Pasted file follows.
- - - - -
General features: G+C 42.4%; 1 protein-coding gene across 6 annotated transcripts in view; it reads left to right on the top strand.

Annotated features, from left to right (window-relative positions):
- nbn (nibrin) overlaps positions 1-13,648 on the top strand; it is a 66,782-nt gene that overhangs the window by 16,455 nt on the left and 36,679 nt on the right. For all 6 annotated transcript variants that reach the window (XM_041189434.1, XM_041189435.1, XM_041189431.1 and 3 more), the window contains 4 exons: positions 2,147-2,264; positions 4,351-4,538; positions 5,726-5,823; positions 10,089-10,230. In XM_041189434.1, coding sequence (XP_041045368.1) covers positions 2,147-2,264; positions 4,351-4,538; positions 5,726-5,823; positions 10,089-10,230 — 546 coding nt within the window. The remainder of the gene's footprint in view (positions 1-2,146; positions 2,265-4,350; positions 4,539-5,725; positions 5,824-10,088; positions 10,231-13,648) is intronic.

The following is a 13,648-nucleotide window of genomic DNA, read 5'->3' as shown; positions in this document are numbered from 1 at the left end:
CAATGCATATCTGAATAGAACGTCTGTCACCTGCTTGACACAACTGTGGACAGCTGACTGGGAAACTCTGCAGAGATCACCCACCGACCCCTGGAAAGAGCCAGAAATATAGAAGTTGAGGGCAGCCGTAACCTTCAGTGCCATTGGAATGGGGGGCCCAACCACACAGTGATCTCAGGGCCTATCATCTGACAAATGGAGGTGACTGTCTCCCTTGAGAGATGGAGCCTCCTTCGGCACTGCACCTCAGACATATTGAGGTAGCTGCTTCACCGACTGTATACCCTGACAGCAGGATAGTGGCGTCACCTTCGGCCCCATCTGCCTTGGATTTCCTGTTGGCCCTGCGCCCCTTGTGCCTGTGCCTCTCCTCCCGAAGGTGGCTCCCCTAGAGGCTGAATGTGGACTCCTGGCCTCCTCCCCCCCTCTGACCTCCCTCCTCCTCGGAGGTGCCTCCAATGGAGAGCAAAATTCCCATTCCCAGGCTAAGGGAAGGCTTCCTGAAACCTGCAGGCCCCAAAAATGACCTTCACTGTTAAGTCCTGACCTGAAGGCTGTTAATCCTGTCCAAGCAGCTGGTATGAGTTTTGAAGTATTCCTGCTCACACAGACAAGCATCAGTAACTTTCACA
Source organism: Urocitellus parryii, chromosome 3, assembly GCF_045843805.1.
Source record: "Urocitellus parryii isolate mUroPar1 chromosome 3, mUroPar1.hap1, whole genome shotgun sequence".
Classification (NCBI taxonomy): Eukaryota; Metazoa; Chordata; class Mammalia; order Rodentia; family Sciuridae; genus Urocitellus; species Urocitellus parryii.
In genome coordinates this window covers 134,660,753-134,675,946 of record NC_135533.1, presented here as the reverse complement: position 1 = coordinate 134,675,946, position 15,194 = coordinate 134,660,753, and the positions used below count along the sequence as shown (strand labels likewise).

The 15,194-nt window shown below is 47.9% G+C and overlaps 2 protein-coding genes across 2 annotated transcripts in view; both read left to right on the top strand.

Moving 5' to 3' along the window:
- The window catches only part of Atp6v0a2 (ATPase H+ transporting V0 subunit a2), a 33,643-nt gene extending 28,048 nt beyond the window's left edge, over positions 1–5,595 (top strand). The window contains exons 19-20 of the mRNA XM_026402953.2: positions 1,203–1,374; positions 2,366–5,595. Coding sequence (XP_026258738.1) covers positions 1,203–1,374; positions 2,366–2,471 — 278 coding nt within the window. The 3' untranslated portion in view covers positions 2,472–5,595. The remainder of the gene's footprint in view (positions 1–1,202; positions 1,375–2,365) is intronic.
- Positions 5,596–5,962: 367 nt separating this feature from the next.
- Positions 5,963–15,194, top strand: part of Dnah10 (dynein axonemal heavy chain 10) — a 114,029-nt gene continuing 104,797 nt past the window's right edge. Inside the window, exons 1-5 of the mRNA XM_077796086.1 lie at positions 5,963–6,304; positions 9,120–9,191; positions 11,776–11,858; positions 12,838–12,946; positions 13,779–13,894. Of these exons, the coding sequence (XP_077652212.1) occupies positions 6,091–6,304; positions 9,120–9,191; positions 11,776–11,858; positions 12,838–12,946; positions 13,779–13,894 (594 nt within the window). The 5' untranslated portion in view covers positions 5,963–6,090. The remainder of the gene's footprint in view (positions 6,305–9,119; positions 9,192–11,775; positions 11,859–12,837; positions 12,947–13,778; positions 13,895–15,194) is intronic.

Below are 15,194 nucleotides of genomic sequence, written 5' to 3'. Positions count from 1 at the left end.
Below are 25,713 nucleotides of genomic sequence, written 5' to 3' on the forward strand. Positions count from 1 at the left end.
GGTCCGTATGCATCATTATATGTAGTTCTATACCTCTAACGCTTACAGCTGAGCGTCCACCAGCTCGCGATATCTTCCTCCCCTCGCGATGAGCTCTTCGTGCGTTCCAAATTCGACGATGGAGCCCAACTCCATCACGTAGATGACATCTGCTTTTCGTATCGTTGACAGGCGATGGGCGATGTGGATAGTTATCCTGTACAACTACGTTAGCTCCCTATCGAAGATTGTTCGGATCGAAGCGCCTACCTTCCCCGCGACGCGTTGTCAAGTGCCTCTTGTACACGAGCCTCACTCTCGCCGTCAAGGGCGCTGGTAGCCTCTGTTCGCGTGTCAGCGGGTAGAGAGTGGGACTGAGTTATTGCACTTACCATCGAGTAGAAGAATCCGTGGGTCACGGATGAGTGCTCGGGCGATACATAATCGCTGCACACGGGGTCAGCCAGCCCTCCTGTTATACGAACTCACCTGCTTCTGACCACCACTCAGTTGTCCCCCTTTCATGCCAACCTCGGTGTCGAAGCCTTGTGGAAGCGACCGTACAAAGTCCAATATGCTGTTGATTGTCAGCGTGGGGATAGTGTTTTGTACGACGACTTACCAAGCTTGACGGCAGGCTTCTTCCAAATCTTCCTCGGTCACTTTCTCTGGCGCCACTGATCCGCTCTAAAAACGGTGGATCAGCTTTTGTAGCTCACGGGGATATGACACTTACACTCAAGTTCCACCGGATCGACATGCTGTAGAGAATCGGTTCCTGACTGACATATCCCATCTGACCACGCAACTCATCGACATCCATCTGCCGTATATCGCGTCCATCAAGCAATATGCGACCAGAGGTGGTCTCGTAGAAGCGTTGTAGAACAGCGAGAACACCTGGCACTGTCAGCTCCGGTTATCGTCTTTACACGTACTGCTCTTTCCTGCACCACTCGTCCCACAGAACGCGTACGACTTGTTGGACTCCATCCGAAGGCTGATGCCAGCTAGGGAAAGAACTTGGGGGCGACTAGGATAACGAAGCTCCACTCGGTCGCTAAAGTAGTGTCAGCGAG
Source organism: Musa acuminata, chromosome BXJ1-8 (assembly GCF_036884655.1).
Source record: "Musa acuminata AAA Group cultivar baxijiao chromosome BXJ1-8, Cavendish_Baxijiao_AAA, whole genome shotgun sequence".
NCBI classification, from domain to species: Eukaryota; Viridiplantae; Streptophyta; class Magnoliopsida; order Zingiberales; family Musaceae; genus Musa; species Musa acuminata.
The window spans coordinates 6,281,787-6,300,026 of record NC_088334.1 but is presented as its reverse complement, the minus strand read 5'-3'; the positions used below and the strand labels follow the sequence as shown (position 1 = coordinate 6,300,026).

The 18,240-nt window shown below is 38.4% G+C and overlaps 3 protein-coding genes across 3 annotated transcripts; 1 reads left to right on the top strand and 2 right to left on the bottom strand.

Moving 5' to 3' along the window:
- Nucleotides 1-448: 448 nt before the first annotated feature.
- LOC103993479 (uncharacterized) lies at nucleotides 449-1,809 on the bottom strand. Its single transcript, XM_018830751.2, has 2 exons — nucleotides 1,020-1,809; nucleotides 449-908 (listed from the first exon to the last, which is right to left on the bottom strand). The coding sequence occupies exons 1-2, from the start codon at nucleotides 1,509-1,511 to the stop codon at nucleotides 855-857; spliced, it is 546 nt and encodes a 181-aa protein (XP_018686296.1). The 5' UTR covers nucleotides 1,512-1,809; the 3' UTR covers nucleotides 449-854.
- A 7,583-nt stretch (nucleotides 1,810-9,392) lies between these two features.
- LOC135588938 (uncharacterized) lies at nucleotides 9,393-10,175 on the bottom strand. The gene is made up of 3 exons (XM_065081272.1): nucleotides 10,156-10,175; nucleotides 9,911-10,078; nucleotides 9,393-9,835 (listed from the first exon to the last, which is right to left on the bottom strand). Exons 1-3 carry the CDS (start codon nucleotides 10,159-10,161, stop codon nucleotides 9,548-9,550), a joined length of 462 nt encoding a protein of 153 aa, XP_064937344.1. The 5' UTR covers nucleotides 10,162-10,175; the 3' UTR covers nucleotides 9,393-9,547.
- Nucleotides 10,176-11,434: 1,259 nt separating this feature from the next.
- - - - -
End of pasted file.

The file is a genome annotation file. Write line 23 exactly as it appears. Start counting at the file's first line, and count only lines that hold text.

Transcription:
Moving 5' to 3' along the window: